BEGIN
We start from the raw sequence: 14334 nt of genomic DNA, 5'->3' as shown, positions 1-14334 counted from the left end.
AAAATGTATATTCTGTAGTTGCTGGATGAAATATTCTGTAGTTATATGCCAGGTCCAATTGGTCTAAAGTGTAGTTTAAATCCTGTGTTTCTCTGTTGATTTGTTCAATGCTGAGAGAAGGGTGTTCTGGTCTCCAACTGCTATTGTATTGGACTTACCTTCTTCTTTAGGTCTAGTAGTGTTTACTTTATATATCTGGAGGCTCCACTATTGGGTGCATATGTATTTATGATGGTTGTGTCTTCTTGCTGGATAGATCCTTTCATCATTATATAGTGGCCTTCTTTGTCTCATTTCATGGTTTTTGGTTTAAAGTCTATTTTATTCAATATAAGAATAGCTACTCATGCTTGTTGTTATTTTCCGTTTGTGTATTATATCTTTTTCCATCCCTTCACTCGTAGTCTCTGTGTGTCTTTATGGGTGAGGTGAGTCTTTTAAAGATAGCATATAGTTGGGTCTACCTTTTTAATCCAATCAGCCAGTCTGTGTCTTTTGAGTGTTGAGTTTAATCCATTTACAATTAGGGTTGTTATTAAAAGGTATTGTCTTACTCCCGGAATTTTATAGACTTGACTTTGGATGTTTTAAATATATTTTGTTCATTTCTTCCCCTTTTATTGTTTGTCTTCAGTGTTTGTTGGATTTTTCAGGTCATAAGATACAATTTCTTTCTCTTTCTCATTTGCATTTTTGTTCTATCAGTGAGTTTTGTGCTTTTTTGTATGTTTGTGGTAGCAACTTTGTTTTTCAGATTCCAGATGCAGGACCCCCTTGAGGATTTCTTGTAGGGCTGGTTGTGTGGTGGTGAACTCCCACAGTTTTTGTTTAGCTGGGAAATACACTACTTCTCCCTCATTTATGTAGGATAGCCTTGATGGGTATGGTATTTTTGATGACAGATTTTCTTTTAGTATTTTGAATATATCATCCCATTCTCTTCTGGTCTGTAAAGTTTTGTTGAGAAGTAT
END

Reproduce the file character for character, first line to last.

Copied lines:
We start from the raw sequence: 14334 nt of genomic DNA, 5'->3' as shown, positions 1-14334 counted from the left end.
AAAATGTATATTCTGTAGTTGCTGGATGAAATATTCTGTAGTTATATGCCAGGTCCAATTGGTCTAAAGTGTAGTTTAAATCCTGTGTTTCTCTGTTGATTTGTTCAATGCTGAGAGAAGGGTGTTCTGGTCTCCAACTGCTATTGTATTGGACTTACCTTCTTCTTTAGGTCTAGTAGTGTTTACTTTATATATCTGGAGGCTCCACTATTGGGTGCATATGTATTTATGATGGTTGTGTCTTCTTGCTGGATAGATCCTTTCATCATTATATAGTGGCCTTCTTTGTCTCATTTCATGGTTTTTGGTTTAAAGTCTATTTTATTCAATATAAGAATAGCTACTCATGCTTGTTGTTATTTTCCGTTTGTGTATTATATCTTTTTCCATCCCTTCACTCGTAGTCTCTGTGTGTCTTTATGGGTGAGGTGAGTCTTTTAAAGATAGCATATAGTTGGGTCTACCTTTTTAATCCAATCAGCCAGTCTGTGTCTTTTGAGTGTTGAGTTTAATCCATTTACAATTAGGGTTGTTATTAAAAGGTATTGTCTTACTCCCGGAATTTTATAGACTTGACTTTGGATGTTTTAAATATATTTTGTTCATTTCTTCCCCTTTTATTGTTTGTCTTCAGTGTTTGTTGGATTTTTCAGGTCATAAGATACAATTTCTTTCTCTTTCTCATTTGCATTTTTGTTCTATCAGTGAGTTTTGTGCTTTTTTGTATGTTTGTGGTAGCAACTTTGTTTTTCAGATTCCAGATGCAGGACCCCCTTGAGGATTTCTTGTAGGGCTGGTTGTGTGGTGGTGAACTCCCACAGTTTTTGTTTAGCTGGGAAATACACTACTTCTCCCTCATTTATGTAGGATAGCCTTGATGGGTATGGTATTTTTGATGACAGATTTTCTTTTAGTATTTTGAATATATCATCCCATTCTCTTCTGGTCTGTAAAGTTTTGTTGAGAAGTAT